What The Fed's Move Means To You

February 1, 2023

What The Fed's Move Means To You

What The Latest Fed News Means For You

In line with expectations, The Fed raised its benchmark interest rate by .25% on Wednesday but did not give clear indication that it is near the end of its hiking cycle. Rising to a range of 4.5%-4.75%, the highest in over 15 years according to the rate-setting Federal Open Market Committee.  

This hike was the eighth consecutive increase in an inflation fighting process that began in March of last year. These increases drastically increased the cost of interbank lending, or the rate at which banks charge each other for overnight borrowing, which in turn drove up the cost of consumer credit for everything from mortgage and credit cards to student loans and car loans. 

Although showing signs of slowing, inflation is still running at nearly its highest levels since the early 1980’s despite the Fed’s efforts to fight it. In tweaking a previous statement, the Fed noted that inflation “has eased somewhat but remains elevated.”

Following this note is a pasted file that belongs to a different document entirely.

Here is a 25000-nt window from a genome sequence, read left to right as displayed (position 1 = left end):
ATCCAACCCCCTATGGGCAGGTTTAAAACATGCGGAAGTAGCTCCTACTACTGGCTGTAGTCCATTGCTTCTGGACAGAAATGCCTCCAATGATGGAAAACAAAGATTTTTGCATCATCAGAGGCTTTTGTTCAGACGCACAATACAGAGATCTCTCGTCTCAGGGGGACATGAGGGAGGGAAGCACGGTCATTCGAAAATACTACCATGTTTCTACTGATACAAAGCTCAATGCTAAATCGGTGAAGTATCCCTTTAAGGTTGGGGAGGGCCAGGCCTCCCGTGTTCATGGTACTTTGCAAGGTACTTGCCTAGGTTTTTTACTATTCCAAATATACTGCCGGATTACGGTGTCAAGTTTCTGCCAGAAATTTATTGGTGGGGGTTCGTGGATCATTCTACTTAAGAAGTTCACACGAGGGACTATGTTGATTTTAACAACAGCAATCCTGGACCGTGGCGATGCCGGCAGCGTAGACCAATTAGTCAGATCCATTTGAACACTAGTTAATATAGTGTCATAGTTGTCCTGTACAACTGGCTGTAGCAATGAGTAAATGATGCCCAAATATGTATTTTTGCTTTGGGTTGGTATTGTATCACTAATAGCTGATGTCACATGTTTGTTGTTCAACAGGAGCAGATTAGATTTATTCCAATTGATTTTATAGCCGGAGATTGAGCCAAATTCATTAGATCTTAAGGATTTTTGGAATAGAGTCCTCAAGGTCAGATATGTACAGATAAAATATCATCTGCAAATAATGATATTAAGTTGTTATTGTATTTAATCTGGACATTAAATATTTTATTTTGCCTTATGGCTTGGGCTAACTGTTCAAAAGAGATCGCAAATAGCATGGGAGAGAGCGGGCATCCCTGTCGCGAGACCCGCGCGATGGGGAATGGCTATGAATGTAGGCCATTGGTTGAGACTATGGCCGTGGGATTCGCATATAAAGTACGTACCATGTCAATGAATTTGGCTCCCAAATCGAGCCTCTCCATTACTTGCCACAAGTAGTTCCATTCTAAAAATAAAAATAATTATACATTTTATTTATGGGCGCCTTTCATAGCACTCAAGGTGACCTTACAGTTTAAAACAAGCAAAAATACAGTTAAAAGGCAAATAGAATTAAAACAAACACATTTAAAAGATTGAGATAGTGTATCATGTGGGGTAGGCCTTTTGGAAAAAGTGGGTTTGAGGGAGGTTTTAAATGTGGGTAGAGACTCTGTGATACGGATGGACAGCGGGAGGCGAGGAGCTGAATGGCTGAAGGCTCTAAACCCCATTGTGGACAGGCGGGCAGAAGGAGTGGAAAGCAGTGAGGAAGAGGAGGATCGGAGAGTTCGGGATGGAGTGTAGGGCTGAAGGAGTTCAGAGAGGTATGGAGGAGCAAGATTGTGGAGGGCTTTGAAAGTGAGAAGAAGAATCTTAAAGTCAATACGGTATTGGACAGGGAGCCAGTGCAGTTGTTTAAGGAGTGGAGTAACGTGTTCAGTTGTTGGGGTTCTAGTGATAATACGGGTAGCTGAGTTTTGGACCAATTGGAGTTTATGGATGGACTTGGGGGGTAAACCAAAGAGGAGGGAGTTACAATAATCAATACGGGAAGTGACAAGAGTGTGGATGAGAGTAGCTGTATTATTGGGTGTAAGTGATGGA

Markets were hoping for signs the Fed would be ending its increases soon, however the statement did not provide any assurances that an end was near, even with the lower hike. The Dow Jones Industrial Average was down over 300 points prior to the Fed’s announcement, then slightly rebounded afterwards. 

Despite the market's hope for a dovish pivot, the Federal Open Market Committee unanimously agreed there would be need for “ongoing increases in the target range.” This steadfast postering comes as food prices are up 10% over the past year, eggs prices have soared 60%, butter is up more than 30%, and lettuce has risen 25%. 

What does it mean for you? 

This rate hike will cause the prime rate to rise, which sets rates for many forms of consumer borrowing from credit cards to home equity lines of credit. As a tax on savings with reduced purchasing power due to inflation, the impact of these hikes will be felt by the millions and millions of people already living paycheck to paycheck.

The initial stance of the Fed still indicates higher rates ahead as Fed Chairman, Jerome Powell said they will need substantially more evidence to be confident inflation is on a downward path.

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